Myrtle Beach area hotel owners debate efficiency, fairness of advertising fee
09/01/2013 12:00 AM
08/31/2013 8:30 PM
As this area’s chambers of commerce look for extra money to leverage for promotions and state marketing grants, some are asking – or even compelling – their lodging members to add nightly advertising surcharges to their customers’ bills.
It’s a move that’s favored by those who praise the efficiencies of pooled resources. But it’s also drawing the ire of some hotel owners who’d rather spend that money themselves – promoting their own properties – than hand it over to a consortium that promotes the entire area.
Harold Worley is one of the critics.
“It’s just a money grab,” Worley, owner of the Ocean Drive Beach & Golf Resort, said of the advertising surcharge the Myrtle Beach Area Chamber of Commerce levies on member hotels located outside the city limits. The chamber requires those out-of-city hotels to pay $1 per night for every rented room in addition to the regular advertising package rates city hotels pay. Hotels in Myrtle Beach don’t have to pay the fee because the chamber gets most of a 1 percent sales tax for tourism promotion collected by businesses there.
David Slough, a lawyer and spokesman for the Myrtle Beach chamber, said the extra fees are not meant to penalize businesses located outside the Myrtle Beach limits and aren’t intended to encourage those businesses to lobby their government officials for a similar tourism tax. Slough said the fees are established by the chamber and approved by the chamber’s board of directors, which includes business and civic leaders from both inside and outside of the Myrtle Beach city limits.
Last year, the fee brought in just over $1 million for the Myrtle Beach chamber – a 27.2 percent drop from the previous year and 12.8 percent lower than the chamber had budgeted for at the start of the year, according to its financial statements. It’s not clear from the financial statements what caused the decline.
Tom Davis – a development partner in numerous area projects including the Inlet Sports Lodge, one of the chamber’s out-of-city lodging advertisers – said collaborative advertising, such as the chamber’s, is the most efficient and economical method. Davis and his partners sold the Murrells Inlet sports lodge last year to Ponderosa Inc.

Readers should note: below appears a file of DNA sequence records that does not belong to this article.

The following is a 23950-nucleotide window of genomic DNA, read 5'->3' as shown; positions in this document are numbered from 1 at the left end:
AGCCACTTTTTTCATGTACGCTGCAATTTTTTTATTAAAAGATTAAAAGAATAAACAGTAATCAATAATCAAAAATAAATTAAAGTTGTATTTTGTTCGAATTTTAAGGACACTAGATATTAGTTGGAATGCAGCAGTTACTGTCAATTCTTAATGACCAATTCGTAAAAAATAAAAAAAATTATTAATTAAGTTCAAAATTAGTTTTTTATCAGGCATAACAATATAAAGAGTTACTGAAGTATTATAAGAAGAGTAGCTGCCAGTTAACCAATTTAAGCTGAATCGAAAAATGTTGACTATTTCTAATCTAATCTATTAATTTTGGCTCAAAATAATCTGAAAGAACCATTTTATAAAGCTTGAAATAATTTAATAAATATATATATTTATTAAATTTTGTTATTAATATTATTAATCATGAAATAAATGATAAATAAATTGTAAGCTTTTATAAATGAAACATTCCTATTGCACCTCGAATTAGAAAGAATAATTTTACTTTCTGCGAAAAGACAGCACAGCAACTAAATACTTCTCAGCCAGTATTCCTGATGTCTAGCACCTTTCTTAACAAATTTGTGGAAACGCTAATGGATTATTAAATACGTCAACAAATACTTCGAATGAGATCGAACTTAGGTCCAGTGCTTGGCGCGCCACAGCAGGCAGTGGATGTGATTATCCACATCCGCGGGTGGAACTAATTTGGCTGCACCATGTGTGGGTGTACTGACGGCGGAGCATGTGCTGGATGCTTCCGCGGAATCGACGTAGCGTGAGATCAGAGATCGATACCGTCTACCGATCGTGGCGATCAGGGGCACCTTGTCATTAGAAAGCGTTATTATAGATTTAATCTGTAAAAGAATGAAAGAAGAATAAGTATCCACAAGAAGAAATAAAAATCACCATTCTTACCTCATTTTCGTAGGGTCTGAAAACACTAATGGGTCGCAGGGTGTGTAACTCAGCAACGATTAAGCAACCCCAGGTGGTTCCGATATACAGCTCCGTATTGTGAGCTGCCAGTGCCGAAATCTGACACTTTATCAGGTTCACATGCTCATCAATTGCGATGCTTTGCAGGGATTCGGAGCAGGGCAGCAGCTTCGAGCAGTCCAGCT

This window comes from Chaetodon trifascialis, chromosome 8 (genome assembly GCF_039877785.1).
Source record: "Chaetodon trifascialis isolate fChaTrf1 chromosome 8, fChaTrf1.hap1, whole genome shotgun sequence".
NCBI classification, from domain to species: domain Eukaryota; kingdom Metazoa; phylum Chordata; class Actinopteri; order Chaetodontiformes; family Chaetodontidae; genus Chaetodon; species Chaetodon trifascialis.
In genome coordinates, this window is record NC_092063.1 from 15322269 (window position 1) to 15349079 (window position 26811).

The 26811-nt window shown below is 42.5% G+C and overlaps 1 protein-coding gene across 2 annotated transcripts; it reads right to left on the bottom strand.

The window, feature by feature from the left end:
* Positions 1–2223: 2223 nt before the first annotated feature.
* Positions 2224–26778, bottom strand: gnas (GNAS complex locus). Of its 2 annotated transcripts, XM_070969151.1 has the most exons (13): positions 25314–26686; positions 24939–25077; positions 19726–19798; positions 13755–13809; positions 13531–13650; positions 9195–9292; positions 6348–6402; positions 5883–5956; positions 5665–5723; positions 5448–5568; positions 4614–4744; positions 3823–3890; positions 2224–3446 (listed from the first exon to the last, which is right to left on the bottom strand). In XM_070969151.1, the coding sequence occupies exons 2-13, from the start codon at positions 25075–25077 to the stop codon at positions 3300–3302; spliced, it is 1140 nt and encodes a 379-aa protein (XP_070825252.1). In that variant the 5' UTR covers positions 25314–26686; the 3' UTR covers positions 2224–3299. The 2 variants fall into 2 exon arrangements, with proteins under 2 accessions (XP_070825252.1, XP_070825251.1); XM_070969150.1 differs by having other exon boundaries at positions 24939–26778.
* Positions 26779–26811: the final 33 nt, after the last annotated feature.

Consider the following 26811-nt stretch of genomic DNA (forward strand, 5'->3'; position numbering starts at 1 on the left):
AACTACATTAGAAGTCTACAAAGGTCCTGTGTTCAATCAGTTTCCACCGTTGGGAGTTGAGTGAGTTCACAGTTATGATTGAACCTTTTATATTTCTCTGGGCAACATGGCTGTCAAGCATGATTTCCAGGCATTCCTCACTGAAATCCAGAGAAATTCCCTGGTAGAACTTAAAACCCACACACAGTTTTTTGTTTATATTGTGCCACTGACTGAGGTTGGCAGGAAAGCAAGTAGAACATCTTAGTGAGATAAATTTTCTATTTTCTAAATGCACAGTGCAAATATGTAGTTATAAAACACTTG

“We all have to get past seeing our ‘own’ name in lights just for the sake of it and realize working together we can do more and be so much more effective,” Davis said.
The extra $1-per-night fee keeps Worley – an Horry County councilman whose hotel is in North Myrtle Beach – from joining the Myrtle Beach chamber, which aims to promote the entire Grand Strand. Worley said it’s not right for the Myrtle Beach chamber to accept more than $1 million each year in accommodations taxes from the county – part of more than $29 million annually in public money the chamber receives – and then charge hotels in the county an extra fee for advertising.
“They’re getting that county [tax] money to put in their advertising pot promoting Myrtle Beach businesses, but in the county they have to pay an additional $1 per room night,” Worley said. “It’s not fair.”
The North Myrtle Beach Chamber of Commerce – which will get $1.2 million, or about half, of that city’s accommodations tax collections this year – has a voluntary program in which some hotel owners contribute a $1-per-night fee to grow advertising spending, according to Marc Jordan, that chamber’s president and chief executive officer. The fee has raised more than $500,000 and Jordan said he hopes to use that money to get a matching grant from the state’s Parks, Recreation and Tourism department.
“We believe North Myrtle Beach has a brand as a tourism destination and we need to be marketing that brand,” Jordan said, adding that money is tight for mid-sized chambers like his that don’t have the financial or political resources of larger organizations and can’t take advantage of special state programs designed to boost tourism in smaller, out-of-the-way places.
Jordan said the North Myrtle Beach chamber has talked about making the $1-per-night fee mandatory, but he hasn’t seen much support for that from the business community.
“We need to come up with some creative ways to get more marketing dollars,” Jordan said.